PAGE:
John Raitt, Robust Star of Broadway Musicals, Is Dead at 88

Obituaries   John Raitt, Robust Star of Broadway Musicals, Is Dead at 88
John Raitt, whose strapping frame and powerful baritone made him a charismatic star of the Broadway musical stage in the 1940s and '50s, died Feb. 20 at the age of 88, the Associated Press reported.

Mr. Raitt had been ill for the last several days. He died from complications of pneumonia at his Pacific Palisades home, his manager, James Fitzgerald, said in a statement.

In his most iconic role, John Raitt played the ne'er-do-well carnival barker Billy Bigelow who tries, but fails to do right by love Julie Jordan in Carousel, one of Rodgers and Hammerstein's more darkly tinged musicals. As such, he was the first to sing such classic tunes as "If I Loved You" and the towering musical narrative "Soliloquy."

Raitt called the latter song, in which Billy dreams about the kind of boy he might be father to, "practically a one-act opera which took six and a half minutes to sing,'' the AP reported. He said Hammerstein had been inspired to write it when he heard him sing Figaro at an earlier audition, for Curly in the road company of Oklahoma!. He sang an aria from The Barber of Seville as a way of warming up. He got the job, and the composing team remembered that booming, authoritative, distinctly male voice and persona when casting their next show, 1945's Carousel.

"They wrote such great songs, so singable and so right for my voice," he said of Rodgers and Hammerstein.

John Raitt's other big Broadway hit was Richard Adler and Jerry Ross' labor-management musical The Pajama Game in 1954. He introduced the classic ballad "Hey There" in the production. The show won the Tony Award for Best Musical that year, though Raitt was not nominated for his performance; he would not receive a single Tony nomination over his entire career. He starred in the 1957 film version of Pajama Game, again playing foreman Sid Sorokin, but the part did not lead to others; it was his only leading movie role and his final film credit. His performance as Billy Bigelow was captured in a 1954 television tribute to Rodgers and Hammerstein and he played Frank Butler in a 1957 television version of Annie Get Your Gun.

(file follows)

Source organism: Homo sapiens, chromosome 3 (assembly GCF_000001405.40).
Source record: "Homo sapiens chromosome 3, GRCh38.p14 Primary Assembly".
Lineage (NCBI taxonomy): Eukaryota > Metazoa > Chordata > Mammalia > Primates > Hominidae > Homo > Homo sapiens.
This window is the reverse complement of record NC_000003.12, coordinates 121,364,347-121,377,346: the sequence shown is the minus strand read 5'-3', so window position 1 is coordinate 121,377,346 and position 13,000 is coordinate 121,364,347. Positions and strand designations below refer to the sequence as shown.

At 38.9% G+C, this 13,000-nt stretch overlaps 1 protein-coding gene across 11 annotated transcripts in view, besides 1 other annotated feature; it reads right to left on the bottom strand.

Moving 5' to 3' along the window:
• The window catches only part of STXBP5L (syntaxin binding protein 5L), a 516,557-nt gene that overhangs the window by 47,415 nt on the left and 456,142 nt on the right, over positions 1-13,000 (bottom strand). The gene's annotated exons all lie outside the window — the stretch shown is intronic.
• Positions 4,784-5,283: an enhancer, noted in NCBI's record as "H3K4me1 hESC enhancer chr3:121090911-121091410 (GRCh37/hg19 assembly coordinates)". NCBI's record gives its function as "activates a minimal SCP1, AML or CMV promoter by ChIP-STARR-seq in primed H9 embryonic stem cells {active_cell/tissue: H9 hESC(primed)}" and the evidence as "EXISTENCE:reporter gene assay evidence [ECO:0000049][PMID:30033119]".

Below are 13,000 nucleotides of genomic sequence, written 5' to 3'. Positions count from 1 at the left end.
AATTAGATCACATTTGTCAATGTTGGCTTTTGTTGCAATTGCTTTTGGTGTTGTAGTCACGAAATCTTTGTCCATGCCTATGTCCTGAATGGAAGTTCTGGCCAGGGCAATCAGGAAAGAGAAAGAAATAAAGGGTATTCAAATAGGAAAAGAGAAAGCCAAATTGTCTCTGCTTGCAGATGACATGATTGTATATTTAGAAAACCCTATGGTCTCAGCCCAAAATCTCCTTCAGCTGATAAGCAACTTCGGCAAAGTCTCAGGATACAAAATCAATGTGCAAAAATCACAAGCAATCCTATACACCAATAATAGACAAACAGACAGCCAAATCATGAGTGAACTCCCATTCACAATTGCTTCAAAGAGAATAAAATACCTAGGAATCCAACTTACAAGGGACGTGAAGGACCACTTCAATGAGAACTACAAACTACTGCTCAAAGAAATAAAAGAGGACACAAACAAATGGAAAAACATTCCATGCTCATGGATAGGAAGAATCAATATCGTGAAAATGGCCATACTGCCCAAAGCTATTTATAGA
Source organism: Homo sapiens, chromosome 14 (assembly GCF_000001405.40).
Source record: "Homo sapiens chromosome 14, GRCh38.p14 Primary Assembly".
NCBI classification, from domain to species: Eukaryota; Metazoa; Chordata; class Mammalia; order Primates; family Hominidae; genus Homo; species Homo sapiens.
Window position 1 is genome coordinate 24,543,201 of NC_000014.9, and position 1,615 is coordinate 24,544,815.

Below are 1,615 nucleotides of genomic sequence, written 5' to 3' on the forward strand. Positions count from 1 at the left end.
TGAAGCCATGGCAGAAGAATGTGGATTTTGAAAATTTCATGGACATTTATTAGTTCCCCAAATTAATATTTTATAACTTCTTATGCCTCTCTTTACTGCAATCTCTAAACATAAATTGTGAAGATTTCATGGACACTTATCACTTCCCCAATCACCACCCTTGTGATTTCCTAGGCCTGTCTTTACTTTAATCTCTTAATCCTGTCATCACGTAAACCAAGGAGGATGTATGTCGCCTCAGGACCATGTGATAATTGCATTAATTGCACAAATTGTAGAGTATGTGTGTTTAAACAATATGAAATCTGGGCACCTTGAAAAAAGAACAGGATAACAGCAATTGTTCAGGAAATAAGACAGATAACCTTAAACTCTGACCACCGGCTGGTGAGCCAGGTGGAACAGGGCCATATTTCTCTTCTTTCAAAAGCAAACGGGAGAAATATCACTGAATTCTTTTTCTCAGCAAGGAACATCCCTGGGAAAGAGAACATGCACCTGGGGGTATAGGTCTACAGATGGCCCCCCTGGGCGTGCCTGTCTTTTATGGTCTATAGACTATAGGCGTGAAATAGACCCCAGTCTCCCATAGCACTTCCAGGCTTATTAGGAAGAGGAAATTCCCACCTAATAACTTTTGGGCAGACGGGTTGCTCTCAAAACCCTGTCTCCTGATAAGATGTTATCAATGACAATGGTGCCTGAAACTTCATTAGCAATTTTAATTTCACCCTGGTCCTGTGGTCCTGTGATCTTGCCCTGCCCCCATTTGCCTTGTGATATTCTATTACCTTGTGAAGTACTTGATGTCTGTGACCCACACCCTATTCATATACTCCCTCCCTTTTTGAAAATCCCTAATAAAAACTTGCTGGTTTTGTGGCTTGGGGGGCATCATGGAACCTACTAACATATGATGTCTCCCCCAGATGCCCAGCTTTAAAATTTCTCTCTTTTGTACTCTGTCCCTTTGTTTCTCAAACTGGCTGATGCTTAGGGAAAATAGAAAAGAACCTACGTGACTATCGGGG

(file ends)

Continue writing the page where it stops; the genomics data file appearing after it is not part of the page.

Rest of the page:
In between Carousel and The Pajama Game, he starred in three flops: Magdelena (1948), Three Wishes for Jamie (1952) and Carnival in Flanders (1953). Following his run in The Pajama Game, he would appear in only one Broadway musical in each of the following decades: A Joyful Noise in 1966 and A Musical Jubilee in 1975. Both were short-lived.

John Raitt was born Jan. 10, 1917, in Santa Ana, California, to Scottish Presbyterian parents. He won a track scholarship to the University of Southern California and completed his education at the University of Redlands in 1940.

His professional debut came in 1940 as a chorus singer in HMS Pinafore with the Los Angeles Civic Light Opera, according to AP. He went on to sing lead roles in many other operas, including Carmen.

After his Broadway reign, Mr. Raitt remained active in the touring and summerstock circuits. His credits during this time included Annie Get Your Gun, Destry Rides Again,' Man of La Mancha, Kismet and Zorba

"I played 25 consecutive years of summer stock, in every state in the union and a couple times on buses," he said.

Always socially conscious, Mr. Raitt converted to Quakerism during World War II. He would sometimes auction off his skills for charity.

A man of unflagging energy—he once sang the entire score of Carousel during an appearance on the "Today" show—he retained his build, voice and thick head of hair well into old age. In the '80s, he became best known as the father of pop artist Bonnie Raitt, his daughter with Marjorie Haydock, and often appeared with her in concert.

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